I went through my paces, setting up a timelapse to capture the perfect cottonball clouds. I then set to shooting this landscape from every angle I could imagine. I was in a utopia of color and light. This lasted about 30 minutes until I went to check on the timelapse. I crested over the hill to be greeted by a horrible sight. My tripod was on it's side, blown over by the high winds. The foresight I had had at sunrise was overtaken by my eagerness to get started here.
The damages to my camera and wide angle lens put a damper on my joy. I still had my Sony A7Rii to shoot stills, but I was heartbroken to see the camera I had come to love in pieces, and a lens I use for work in critical shape.
Nonetheless I had to stay to capture sunset, which was still 2 hours away. I put the accident behind me and decided I would be depressed about it when I got the bill. I threw my 50mm f1.2 lens onto my Sony to get some closeups of a few of the millions of flowers. Choosing one flower out of the crowd felt like I was doing a disservice to all the others.
The wind continued as the backdrop to the whole journey, and even began to get stronger. I don't have any instrument to measure wind, but when you struggle to stay standing upright, it is safe to say the winds are strong.
Soon, the sunset came, and while beautiful, was not as spectacular as I had anticipated. I snapped the last few photos of the day, and drove the remaining 3 hours back to home in Santa Barbara, through the dark and winding corridor of San Francisquito Canyon.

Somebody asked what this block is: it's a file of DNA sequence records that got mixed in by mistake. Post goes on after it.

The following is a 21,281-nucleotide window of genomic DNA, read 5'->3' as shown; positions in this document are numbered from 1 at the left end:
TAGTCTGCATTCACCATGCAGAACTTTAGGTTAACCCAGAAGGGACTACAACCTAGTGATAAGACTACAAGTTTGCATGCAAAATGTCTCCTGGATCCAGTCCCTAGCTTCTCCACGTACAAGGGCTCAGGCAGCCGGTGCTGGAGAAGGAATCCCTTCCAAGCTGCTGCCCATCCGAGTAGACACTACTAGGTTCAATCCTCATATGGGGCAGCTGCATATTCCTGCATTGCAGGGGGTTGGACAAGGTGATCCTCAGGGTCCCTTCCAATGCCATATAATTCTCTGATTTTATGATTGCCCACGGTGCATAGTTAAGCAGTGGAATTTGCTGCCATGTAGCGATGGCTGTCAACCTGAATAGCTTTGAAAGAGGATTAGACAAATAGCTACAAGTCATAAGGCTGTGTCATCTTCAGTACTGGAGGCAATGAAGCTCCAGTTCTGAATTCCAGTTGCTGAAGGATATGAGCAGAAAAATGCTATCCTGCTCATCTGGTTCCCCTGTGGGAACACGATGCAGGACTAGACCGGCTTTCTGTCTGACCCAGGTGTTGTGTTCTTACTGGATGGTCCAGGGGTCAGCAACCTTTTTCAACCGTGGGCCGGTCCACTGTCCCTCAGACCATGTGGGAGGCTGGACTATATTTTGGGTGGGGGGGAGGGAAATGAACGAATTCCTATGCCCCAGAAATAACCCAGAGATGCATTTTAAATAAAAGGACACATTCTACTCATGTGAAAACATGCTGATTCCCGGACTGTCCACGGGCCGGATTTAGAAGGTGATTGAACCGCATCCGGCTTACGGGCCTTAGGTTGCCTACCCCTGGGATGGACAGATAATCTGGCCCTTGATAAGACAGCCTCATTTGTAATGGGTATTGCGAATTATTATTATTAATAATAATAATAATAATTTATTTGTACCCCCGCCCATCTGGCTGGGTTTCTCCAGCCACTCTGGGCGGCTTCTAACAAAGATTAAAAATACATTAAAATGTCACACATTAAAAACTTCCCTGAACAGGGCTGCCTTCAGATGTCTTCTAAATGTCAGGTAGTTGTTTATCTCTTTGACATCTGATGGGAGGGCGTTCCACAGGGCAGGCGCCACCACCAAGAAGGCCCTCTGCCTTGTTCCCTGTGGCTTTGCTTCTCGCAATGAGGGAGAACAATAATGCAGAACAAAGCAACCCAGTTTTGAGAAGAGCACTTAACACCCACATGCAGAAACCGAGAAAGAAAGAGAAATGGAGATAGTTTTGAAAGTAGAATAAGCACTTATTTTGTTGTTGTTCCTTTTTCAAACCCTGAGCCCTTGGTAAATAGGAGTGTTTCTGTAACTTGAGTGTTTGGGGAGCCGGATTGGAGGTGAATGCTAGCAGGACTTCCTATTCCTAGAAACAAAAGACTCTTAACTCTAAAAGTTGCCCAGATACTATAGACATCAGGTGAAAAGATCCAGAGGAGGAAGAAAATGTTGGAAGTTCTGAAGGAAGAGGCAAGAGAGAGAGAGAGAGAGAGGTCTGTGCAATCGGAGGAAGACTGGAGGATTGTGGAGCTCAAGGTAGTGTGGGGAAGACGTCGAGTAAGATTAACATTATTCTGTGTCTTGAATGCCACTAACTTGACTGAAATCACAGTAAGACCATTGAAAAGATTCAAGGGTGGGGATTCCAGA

About a week later I made a much less eventful, but still beautiful daytrip to the Carrizo Plains National Monument with my lovely Mom to capture the last of the Superbloom there. The drone was the star today, as the winds were behaving this time. The grey clouds obscured any quality light throughout the day, but the blossoms were still fantastic, and showing my Mom the process of landscape photography I spend so much time doing was a great time for both of us.
There are still a few weeks left before the wildflowers complete their lifecycle. The blooms will climb in elevation as the temperature rises through May. Perhaps I'll have time to go chase them once more before they say their final goodbye.